- 67% of foundations use print and PDF annual reports, but only 9% use "interactive" versions.
- Harris Interactive data show news media are a more reliable source of information about foundations than annual reports for engaged Americans.
- In fact, the annual report's the last thing read by people seeking foundation information--the odds are 4 in 1000 than an engaged American will read an annual report.
- Little evaluation data exist to justify the ubiquity of annual reports: Only 3 of 20 foundations with $500 million or more in assets conducted reader surveys of annual reports.
The conversation included a variety of views from foundation communicators seeking to change that situation. One foundation communicator said, "We stopped doing an annual report in 2000 and the world didn't stop spinning," and another went to print-on-demand, only to find there was no demand. In at least one case, a foundation did survey a sample of its annual report readers and found they did want a print copy--an important reminder to follow your audience.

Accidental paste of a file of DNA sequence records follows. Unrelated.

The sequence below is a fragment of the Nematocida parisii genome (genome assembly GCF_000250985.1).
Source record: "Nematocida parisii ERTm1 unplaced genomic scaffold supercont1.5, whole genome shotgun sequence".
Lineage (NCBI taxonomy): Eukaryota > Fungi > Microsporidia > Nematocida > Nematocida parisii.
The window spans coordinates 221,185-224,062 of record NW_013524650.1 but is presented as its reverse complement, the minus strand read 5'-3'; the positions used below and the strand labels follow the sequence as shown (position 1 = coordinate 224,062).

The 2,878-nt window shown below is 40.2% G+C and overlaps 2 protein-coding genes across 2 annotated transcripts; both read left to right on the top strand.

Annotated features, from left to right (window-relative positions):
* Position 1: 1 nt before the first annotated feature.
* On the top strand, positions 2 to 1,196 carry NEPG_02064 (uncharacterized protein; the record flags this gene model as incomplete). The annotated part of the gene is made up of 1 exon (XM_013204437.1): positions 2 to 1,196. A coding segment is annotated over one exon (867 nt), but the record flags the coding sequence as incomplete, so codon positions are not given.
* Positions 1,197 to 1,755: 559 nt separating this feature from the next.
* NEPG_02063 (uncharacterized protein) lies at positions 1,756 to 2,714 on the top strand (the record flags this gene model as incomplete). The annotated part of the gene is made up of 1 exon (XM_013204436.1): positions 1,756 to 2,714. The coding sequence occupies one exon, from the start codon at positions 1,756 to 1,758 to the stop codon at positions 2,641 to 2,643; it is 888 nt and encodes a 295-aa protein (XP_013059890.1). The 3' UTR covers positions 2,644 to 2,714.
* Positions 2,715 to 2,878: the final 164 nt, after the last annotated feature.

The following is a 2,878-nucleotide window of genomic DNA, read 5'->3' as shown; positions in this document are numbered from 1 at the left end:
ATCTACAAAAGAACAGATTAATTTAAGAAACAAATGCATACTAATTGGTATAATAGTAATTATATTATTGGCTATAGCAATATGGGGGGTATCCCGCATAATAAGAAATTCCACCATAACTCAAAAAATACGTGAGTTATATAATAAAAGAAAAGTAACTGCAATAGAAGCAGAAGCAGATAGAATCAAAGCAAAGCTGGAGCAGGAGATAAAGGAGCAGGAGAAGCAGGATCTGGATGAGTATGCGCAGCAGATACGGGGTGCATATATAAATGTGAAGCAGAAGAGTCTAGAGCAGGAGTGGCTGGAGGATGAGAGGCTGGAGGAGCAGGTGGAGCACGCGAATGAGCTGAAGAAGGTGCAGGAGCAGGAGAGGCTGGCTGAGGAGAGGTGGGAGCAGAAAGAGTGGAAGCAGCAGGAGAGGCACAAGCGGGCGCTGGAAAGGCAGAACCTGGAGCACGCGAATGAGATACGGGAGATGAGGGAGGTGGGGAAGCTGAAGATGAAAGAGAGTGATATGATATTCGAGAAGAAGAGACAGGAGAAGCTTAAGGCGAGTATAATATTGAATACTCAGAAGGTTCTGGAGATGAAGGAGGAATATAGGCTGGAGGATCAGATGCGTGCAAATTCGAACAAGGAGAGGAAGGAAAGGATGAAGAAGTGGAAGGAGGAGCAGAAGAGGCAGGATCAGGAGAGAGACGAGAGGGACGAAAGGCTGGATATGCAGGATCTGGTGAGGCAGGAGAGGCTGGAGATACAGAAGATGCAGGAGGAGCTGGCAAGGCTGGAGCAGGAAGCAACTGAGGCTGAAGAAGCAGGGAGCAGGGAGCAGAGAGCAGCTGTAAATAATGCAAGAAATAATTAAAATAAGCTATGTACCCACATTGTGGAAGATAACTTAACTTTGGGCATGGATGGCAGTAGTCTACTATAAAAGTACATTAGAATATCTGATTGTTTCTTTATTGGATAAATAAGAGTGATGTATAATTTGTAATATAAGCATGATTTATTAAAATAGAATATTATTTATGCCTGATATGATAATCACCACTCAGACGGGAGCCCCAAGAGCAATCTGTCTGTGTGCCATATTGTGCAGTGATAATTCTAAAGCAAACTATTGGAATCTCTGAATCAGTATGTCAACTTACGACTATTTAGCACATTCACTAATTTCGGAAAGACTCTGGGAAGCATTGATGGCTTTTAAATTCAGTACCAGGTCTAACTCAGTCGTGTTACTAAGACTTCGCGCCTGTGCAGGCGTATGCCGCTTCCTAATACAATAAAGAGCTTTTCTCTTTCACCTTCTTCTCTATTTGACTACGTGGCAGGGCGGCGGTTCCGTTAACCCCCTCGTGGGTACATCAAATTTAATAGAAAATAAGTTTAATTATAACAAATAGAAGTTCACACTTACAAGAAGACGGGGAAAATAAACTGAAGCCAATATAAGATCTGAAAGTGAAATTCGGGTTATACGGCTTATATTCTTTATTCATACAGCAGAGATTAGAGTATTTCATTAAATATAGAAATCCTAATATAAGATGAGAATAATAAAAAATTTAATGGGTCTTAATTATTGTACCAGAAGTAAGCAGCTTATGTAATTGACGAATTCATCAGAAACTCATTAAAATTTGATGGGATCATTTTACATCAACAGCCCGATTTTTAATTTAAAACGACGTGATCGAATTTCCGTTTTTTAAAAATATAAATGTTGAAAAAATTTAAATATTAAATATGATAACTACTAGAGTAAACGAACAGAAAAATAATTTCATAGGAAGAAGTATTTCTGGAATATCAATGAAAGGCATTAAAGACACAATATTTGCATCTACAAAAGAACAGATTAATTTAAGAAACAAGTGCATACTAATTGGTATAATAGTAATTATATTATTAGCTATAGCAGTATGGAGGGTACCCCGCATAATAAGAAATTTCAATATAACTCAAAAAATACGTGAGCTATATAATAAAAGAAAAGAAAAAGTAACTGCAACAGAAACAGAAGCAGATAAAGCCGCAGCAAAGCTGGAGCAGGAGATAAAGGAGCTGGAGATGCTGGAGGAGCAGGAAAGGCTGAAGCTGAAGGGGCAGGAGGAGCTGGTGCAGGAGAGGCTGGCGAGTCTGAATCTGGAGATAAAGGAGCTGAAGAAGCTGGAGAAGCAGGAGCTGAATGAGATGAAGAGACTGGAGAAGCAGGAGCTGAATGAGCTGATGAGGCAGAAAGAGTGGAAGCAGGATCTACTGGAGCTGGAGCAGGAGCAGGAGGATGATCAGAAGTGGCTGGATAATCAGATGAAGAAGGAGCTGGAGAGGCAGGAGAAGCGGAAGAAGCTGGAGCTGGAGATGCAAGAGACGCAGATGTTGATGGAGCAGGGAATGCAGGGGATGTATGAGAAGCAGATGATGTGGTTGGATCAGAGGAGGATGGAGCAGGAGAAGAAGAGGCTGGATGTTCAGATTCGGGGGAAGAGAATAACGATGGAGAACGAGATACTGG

As for new-adapter versions of the old print annual report, the Heinz Endowments reports that its quarterly magazine includes one "annual report" issue that seems to solve the problems noted above (see its online "library" here). And in a brainstorming session, the German Marshall Fund--which convenes many policy conferences and experts--suggested a podcast version of an annual report to capitalize on the hours of recorded material captured during those sessions. (GMF also has a blog that captures ongoing conversations by and with its experts, another good way to avoid loading all your communications goals into one single, overworked vehicle.)